Caetano resigned, and was flown under custody to the Madeira Islands where he stayed for a few days. He then flew to exile in Brazil, where he died in Rio de Janeiro of a heart attack in 1980.[3]

Publications

Marcelo Caetano published several books, including several highly rated law books and two books of memoirs in exile: Minhas Memórias de Salazar (My memories of Salazar) ISBN B0000E8L13 and Depoimento (Testimony).

He was one of the world's top authorities in administrative law, some of his works being studied even in Soviet Universities. He also wrote Os nativos na economía africana in 1954. During his exile in Brazil, Caetano pursued academic activities, and published works on Administrative and Constitutional Law.

Marriage and descendants

On 27 October 1930 he married Maria Teresa Teixeira de Queirós de Barros (23 July 1906 - 14 January 1971), ironically the sister of antifascist politician Henrique de Barros, 1st and only President of the Constituent Assembly of Portugal, daughter of writer João de Barros and wife Raquel Teixeira de Queirós and paternal granddaughter of the 1st Viscount of Marinha Grande, and had four children:[4]

  • José Maria de Barros Alves Caetano (b. Lisbon, 17 August 1933), married firstly to Maria João Ressano Garcia de Lacerda, daughter of João Caetano Soares da Silveira Pereira Forjaz de Lacerda (Paris, 13 September 1903 - ?) (a distant relative of the 1st Baron and 1st Viscount of Nossa Senhora das Mercês, the 1st Baron of Salvaterra de Magos and the 1st Viscount of Alvalade) and wife Maria Júlia Cardoso Ressano Garcia (Lisbon, 4 December 1909 - ?) (granddaughter of the 51st Minister of the Treasury on 7 February 1897 Frederico Ressano Garcia, Spanish, and twice great-niece of the 1st Baron and 1st Viscount of Nossa Senhora da Luz), whom he divorced, and had issue, and married secondly as her second husband to Maria Laura do Soveral Rodrigues Luís (b. Benguela, 23 March 1933), divorced with issue from Edmundo Gastão da Costa Ribeiro da Silva and daughter of António Carlos Luís and wife Ernestina da Lança do Soveral Rodrigues (b. Castro Verde, Castro Verde), a distant relative of the 1st Viscount of Belver, and had issue:
    • Maria João de Lacerda de Barros Caetano (b. 1957), married to Abel Saturnino da Silva de Moura Pinheiro, a great businessman, and had issue
    • Rita Maria de Lacerda de Barros Caetano, married to John Ronald Martin, divorced and had issue:
      • Sophia Catherine Caetano Martin. Married to João Girão Vieira Lamy da Fontoura.
      • Sean Michael Caetano Martin.
    • Maria do Soveral Alves Caetano (b. 13 November 1974), unmarried and without issue
  • João de Barros Alves Caetano (b. Lisbon, 12 December 1931), married to Françoise Michelle Nicolas, French, and had issue:
    • Filipe Nicolas de Barros Alves Caetano (b. Lisbon, 18 May 1960), married and divorced to Luísa Maria Tavares Inácio, and Architect, and had issue:
      • Catarina Inácio Alves Caetano (b. Lisbon, 20 June 1996)
      • Francisca Inácio Alves Caetano (b. Lisbon, 16 October 2003)
    • Marina Nicolas de Barros Alves Caetano (b. Lisbon, 21 February 1962), married with Marc Vielard, and had issue:
      • Henri Caetano Vielard
      • Clara Caetano Vielard
    • Manuel Nicolas de Barros Alves Caetano (b. Lisbon, 13 January 1965), married with Ana Pinheiro, journalist, and had issue:
      • Ema Caetano
      • Alice Caetano
    • Ana Nicolas de Barros Alves Caetano (b. Lisbon, 4 September 1970), together with Luis Filipe Ramos Gonçalves Pereira, lawyer, and had issue:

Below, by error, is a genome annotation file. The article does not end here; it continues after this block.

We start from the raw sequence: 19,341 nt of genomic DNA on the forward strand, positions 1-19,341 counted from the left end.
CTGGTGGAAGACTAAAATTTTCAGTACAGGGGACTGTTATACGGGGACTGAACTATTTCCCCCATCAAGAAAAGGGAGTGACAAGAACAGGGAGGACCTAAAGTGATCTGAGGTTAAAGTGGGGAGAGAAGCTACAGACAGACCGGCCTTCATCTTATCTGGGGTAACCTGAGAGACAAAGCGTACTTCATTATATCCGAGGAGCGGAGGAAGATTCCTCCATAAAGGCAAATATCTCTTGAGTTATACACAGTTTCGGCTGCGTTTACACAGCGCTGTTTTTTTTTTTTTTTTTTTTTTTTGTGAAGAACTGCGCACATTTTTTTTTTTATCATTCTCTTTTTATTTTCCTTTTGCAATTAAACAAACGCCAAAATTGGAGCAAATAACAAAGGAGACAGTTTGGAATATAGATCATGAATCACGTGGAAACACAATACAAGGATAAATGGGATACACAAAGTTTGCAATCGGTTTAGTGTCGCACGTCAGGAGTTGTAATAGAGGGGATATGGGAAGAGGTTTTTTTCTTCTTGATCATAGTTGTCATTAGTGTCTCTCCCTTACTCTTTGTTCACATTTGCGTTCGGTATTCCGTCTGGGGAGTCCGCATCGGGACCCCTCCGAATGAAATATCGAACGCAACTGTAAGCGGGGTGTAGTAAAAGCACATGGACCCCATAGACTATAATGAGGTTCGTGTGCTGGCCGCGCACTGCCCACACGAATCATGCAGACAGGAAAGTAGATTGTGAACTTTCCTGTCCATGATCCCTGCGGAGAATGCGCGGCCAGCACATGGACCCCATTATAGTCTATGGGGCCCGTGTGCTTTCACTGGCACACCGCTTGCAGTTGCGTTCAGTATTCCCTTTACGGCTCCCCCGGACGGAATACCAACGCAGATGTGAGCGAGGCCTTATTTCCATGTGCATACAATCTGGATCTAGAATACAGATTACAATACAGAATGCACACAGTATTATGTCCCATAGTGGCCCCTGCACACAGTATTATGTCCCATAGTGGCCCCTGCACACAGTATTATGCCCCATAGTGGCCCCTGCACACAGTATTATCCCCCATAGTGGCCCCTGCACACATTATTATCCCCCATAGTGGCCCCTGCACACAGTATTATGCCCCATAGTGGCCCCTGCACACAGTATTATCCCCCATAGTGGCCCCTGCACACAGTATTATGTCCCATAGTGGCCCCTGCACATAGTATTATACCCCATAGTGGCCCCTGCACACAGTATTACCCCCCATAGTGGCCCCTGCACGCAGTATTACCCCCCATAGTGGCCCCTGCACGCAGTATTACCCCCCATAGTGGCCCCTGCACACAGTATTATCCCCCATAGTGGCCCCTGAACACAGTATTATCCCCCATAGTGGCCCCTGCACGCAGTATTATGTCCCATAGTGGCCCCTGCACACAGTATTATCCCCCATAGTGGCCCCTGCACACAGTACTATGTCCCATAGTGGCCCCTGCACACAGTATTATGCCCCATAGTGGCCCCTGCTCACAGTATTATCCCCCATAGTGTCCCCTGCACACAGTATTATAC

• Lourenço Alves Caetano Gonçalves Pereira
      • Vasco Alves Caetano Gonçalves Pereira
      • Joana Alves Caetano Gonçalves Pereira
  • Miguel de Barros Alves Caetano (b. Lisbon, São Sebastião da Pedreira, 26 July 1935), married to Maria José de Freitas Pereira Lupi (b. Lisbon, Lumiar, 26 September 1934), daughter of José Lupi (Lisbon, Encarnação, 22 September 1902 - Lisbon, Lumiar, 16 January 1970), of Italian male line descent, and wife (m. Lisbon, 19 June 1930) Maria Amélia de Freitas Pereira (Lisbon, 4 July 1900 - Lisbon, 5 December 1982), and had issue:
    • Jorge Miguel Lupi Alves Caetano (b. 23 April 1959), married on 5 September 1988 to Catarina de Ataíde Mota de Melo Antunes (b. Ponta Delgada, 6 October 1962), daughter of Ernesto Melo Antunes and wife Gabriela Maria da Câmara de Ataíde Mota, and had issue:
      • Maria de Melo Antunes Lupi Caetano (b. 5 December 1990)
      • Pedro de Melo Antunes Lupi Caetano (b. 24 October 1995)
    • João Marcelo Lupi Alves Caetano (b. 5 May 1960), married to Ana Filomena Rochartre Álvares (b. 22 December 1959), of maternal French people, and had issue:
      • Miguel Álvares Lupi Caetano (b. Porto, , 23 May 1985)
      • Francisco Álvares Lupi Caetano (b. Porto, Cedofeita, 15 March 1988)
      • Isabel Álvares Lupi Caetano (b. Porto, Cedofeita, 2 December 1991)
    • Francisco Miguel Lupi Alves Caetano (b. 8 May 1961), married to Maria Teresa dos Reis Sobral (b. 17 October 1962), without issue
    • Pedro Miguel Lupi Alves Caetano (b. 29 June 1964), married to Marina Haroutounian de Sequeira Costa (b. 28 May 1966), of maternal Armenian descent, and had issue:
      • Marta Sequeira Costa Lupi Caetano
      • Sofia Sequeira Costa Lupi Caetano
      • Diana Sequeira Costa Lupi Caetano
      • Maria Sequeira Costa Lupi Caetano
      • Ana Sequeira Costa Lupi Caetano
    • Diogo Miguel Lupi Alves Caetano (b. 13 November 1965), married to Maria João Peixe Risques Pereira (b. 2 March 1969), daughter of Óscar Marques Risques Pereira (Moçambique, 17 October 1935 - Cascais, 11 November 1999) (a distant relative of Pedro Santana Lopes and the mother of Joaquim de Almeida's daughter) and wife Ana Maria do Nascimento Peixe, and had issue:
      • Tiago Risques Pereira Lupi Caetano
      • Nuno Maria Risques Pereira Lupi Caetano
    • Luís Miguel Lupi Alves Caetano (b. 15 October 1966), married on 9 December 1995 to Rosa María de Castro y de la Montaña, Spanish, and had issue:
      • Pablo de Castro Caetano
      • Carlota de Castro Caetano
    • Rui Miguel Lupi Alves Caetano (b. 16 January 1972), married to Anabela Cardim Pinto de Queirós (b. 13 April 1972), without issue
    • José Miguel Lupi Alves Caetano (b. 9 November 1962), married to Maria José Simão Pereira, without issue
  • Ana Maria de Barros Alves Caetano (b. Lisbon, 7 December 1937), married in Lisbon, Alvalade, in 1997 as his second wife to Caetano Maria Reinhardt Beirão da Veiga (b. 1941), divorced with issue from Maria Teresa Nunes de Albuquerque Teotónio Pereira, a renown Architect, without issue

Ancestors

Notes and references

  1. ^ At 20, Caetano directed the review Ordem Nova (1926–1927), which declared itself on the cover as "Catholic", "monarchist", "anti-democratic", "anti-liberal", "counter-revolutionary", "anti-bourgeois", "anti-bolchevist" and "intolerant", among other epithets.
  2. ^ See Decree N° 48597.
  3. ^ Time Magazine
  4. ^ http://www.geneall.net/P/per_page.php?id=32342
Political offices
Preceded by
António de Oliveira Salazar
Prime Minister of Portugal
1968–1974
Succeeded by
António de Spínola
(interim, as President of the National Salvation Junta)
Adelino da Palma Carlos (effective)